But it wasn’t getting here that mattered, it was movement and westering.
John Steinbeck, The Red Pony
Kiss me in this Ford Fiesta with the English number-plates,
its nose dipping into hedgerows where the wet grass
streaks off like a coat of vermicelli,
sprinkling its loosened seeds around the mud-flaps, and the gush
of brackish inexperience, everything that holds its breath to let us pass,
smacks up from the gutters of the road. As we
become a boomerang in orbit
sent back over what precluded ground, what world
that beckons and resists us.
Kiss me as the hills enlarge and shrink, for I
do not believe you when you say,
on these pin bends I seem to handle with a ham fist,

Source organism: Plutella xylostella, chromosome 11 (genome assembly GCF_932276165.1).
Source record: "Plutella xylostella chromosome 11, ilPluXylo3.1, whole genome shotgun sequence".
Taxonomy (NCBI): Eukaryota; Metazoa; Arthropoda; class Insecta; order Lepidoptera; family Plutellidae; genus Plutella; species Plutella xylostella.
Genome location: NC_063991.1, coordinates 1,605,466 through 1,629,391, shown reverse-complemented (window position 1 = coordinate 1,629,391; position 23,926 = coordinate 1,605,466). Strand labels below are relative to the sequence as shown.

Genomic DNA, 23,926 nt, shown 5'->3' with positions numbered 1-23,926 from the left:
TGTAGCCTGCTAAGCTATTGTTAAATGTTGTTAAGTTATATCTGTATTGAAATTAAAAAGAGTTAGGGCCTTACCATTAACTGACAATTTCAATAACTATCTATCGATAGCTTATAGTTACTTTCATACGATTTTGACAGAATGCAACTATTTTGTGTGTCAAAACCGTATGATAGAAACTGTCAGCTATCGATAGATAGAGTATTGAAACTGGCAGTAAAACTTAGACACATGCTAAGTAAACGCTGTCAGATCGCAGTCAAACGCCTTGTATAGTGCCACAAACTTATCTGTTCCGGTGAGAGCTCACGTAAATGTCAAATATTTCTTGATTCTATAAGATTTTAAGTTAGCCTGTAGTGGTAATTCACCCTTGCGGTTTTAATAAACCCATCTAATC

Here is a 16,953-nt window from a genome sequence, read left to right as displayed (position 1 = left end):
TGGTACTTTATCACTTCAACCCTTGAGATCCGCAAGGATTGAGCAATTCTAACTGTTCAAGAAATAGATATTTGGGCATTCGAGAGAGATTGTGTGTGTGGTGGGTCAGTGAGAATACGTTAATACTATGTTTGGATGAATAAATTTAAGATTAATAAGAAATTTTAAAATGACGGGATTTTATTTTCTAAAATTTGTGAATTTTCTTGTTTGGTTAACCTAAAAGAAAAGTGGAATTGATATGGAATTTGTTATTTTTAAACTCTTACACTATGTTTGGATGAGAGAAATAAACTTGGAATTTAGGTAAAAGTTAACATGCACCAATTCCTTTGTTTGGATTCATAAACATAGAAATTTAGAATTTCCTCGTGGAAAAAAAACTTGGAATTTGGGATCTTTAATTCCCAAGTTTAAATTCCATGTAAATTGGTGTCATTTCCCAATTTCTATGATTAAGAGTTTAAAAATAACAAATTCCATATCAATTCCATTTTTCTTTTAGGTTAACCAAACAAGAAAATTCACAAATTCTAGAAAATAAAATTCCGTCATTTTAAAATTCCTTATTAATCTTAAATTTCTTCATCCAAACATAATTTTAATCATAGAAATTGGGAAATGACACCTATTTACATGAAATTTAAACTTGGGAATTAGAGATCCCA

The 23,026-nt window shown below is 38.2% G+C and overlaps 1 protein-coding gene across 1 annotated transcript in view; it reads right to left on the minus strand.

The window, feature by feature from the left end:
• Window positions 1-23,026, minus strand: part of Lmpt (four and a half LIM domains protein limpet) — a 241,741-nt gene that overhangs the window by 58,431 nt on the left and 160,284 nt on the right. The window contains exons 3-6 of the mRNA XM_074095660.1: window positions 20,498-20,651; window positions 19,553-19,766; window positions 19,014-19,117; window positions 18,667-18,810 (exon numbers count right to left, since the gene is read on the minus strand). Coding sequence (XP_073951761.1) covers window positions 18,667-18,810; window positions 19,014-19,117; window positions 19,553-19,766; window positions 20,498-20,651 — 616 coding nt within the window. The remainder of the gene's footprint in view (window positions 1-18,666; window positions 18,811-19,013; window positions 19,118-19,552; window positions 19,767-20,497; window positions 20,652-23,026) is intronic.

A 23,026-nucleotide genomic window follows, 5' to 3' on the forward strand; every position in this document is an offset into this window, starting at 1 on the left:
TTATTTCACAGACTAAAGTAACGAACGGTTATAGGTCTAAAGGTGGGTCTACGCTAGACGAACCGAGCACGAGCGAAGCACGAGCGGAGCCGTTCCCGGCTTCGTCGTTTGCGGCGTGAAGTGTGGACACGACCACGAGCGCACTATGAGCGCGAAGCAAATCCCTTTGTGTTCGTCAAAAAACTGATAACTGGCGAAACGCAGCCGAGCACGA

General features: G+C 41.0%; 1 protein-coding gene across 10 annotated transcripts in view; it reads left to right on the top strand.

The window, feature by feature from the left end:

going both too quickly and too slowly
to ever get my finger on the pulse
of skies that steal their colours from abstraction,
or towns where the weather is a citizen, still,
and life a battle with its precepts, one long
surrender to its loans. No (though spark me up a cigarette,
and let faint smoke rings burgeon through my hair; your kiss
is like a gateway onto childhood
as the car lifts off the tummy-bumps, remember them
on the Clough and Comber roads?),
you will almost never nearly not convince me, quite,
that some small part of you (wheee! that reconfiguring of innards)
that part of you conceives of this as home.
The radio picks up the shipping forecasts – high winds
for Doolin Bay – and salt shapes language on the oyster of your tongue.